Dental Dilemma: Dogs and Cavities

dog-cavityLarge cavity in  upper molar of
a dog. Photo by

Bacteria cause what we call dental “cavities.” Poor dental hygiene leaves behind bacteria that set off a chain reaction inside the mouth. These bacteria produce acids that eat away at teeth, weakening the enamel and causing teeth to begin rotting – for lack of a better word.

The good news is that true cavities (or caries as dentists and veterinary dentist call them) are rare in dogs.

Dogs typically don’t get cavities for several reasons:

  • Canine oral bacteria are different from ours. They tend not to cause acid build up that harms teeth.
  • Most dogs don’t consume many sugary or acidic foods that lead to the bad bacteria’s growth.
  • Canine teeth are mostly narrow and pointy, not flat and grinding, which give bacteria fewer places to take root and do damage.
  • Dogs live shorter lives, giving the bacteria less time, overall, to do damage.

What a Dog Cavity Looks Like

Again, dog cavities remain quite rare. However, German Shepherd Dogs seem more prone than other breeds to developing cavities.

Typical canine dental stains appear lighter in color than a true dog cavity, which will look dark brown or black on the tooth’s surface. If they are going to happen, dog cavities typically form on upper molars or incisors.

If a Dog Does Get a Cavity

In the rare cases when dogs do get a true cavity, veterinary dentists use many of the same techniques a human dentist would:

  • Taking dental x-rays to determine the extent of damage to the tooth, both above and below the gums
  • Drilling and filling the cavity to stop further decay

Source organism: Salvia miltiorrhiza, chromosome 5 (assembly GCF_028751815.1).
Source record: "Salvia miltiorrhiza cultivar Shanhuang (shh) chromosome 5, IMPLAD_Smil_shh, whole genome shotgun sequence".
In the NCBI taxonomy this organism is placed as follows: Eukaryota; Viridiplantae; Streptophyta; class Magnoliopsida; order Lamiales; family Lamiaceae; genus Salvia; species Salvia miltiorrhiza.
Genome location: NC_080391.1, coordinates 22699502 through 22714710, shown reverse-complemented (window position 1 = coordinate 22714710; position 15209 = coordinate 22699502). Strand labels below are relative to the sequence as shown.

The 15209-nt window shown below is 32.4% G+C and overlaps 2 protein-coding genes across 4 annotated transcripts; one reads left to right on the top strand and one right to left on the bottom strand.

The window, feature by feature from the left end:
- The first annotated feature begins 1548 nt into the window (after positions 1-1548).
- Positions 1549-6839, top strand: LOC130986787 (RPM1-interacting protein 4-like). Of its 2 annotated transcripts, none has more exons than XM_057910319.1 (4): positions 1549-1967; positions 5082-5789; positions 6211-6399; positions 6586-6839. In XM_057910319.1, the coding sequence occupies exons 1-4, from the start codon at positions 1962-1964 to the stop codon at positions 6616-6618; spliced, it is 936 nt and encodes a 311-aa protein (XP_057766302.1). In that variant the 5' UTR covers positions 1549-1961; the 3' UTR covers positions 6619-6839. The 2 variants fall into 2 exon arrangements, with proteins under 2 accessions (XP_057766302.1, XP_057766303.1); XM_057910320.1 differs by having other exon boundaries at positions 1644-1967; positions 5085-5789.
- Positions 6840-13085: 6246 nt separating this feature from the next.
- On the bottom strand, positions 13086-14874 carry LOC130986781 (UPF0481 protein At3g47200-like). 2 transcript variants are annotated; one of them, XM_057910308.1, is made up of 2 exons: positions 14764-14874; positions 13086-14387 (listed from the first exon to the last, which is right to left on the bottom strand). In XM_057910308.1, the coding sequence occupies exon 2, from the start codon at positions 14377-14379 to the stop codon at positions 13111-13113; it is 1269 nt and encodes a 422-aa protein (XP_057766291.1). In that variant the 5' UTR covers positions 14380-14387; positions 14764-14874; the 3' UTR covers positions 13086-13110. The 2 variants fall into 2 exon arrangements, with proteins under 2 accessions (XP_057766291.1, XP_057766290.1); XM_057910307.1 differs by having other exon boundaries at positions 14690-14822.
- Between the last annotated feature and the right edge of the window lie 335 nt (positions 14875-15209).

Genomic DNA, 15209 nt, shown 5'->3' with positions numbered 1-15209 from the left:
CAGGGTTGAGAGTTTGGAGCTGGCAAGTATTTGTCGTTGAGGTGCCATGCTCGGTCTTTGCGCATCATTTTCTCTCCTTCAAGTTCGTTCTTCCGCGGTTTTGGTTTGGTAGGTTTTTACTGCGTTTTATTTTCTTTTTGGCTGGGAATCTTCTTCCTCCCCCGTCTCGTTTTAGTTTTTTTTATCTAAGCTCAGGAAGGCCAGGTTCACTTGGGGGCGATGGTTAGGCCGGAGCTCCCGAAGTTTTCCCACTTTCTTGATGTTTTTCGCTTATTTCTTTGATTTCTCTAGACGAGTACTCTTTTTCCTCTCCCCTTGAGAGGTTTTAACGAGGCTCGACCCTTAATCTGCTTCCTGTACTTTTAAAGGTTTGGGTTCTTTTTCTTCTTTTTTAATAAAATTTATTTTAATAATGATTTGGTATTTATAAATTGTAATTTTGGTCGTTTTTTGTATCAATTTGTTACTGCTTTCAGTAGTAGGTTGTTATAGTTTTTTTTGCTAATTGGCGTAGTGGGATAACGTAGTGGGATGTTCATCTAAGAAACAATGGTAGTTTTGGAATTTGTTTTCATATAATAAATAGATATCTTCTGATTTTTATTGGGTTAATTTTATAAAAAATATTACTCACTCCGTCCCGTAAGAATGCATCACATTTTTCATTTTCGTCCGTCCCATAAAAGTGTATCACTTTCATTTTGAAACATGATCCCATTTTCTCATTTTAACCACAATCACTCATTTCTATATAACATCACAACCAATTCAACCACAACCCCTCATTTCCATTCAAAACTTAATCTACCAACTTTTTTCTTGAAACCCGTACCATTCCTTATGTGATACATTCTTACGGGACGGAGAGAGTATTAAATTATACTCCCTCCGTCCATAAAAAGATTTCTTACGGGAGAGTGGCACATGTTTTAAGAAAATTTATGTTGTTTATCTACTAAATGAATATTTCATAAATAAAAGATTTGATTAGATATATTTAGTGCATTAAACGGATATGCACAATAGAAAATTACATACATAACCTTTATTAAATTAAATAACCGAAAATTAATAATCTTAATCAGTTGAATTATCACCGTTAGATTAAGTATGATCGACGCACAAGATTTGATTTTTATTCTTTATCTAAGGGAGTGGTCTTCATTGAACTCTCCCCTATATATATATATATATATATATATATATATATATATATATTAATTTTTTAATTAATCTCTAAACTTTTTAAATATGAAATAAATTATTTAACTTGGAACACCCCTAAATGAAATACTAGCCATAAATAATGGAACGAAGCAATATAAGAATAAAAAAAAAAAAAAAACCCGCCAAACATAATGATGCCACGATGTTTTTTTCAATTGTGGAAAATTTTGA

• Doing a true root canal (in some cases) to clean out and seal the tooth and root
  • Removing the tooth entirely (in extreme cases) to extract severely diseased teeth

Preventing Dental Trouble in Dogs

Good at home dental care and regular veterinary dental exams and cleanings can prevent or uncover canine dental disease before it gets too bad.

Prevention strategies include:

  1. Brushing your dogs teeth regularly
  2. Providing the opportunity for dogs to chew on safe toys or dental treats
  3. Not feeding your pet sugary junk food

It’s best to teach dogs when they are young to allow dental care at home for a couple of reasons. First, you can be sure a puppy has a healthy mouth, which rules out pain as a reason for a dog not tolerating a toothbrush. Second, puppies learn so quickly and easily. Make it fun, and you’ll set your dog up for a lifetime of healthy teeth.

Tip: Soft, toddler toothbrushes work just as well as special dog toothbrushes.

Never use human toothpastes, however. They often feature ingredients harmful to pets, including artificial sweeteners that can be toxic. Find dog toothpaste instead. Ask your veterinarian if you have any questions.

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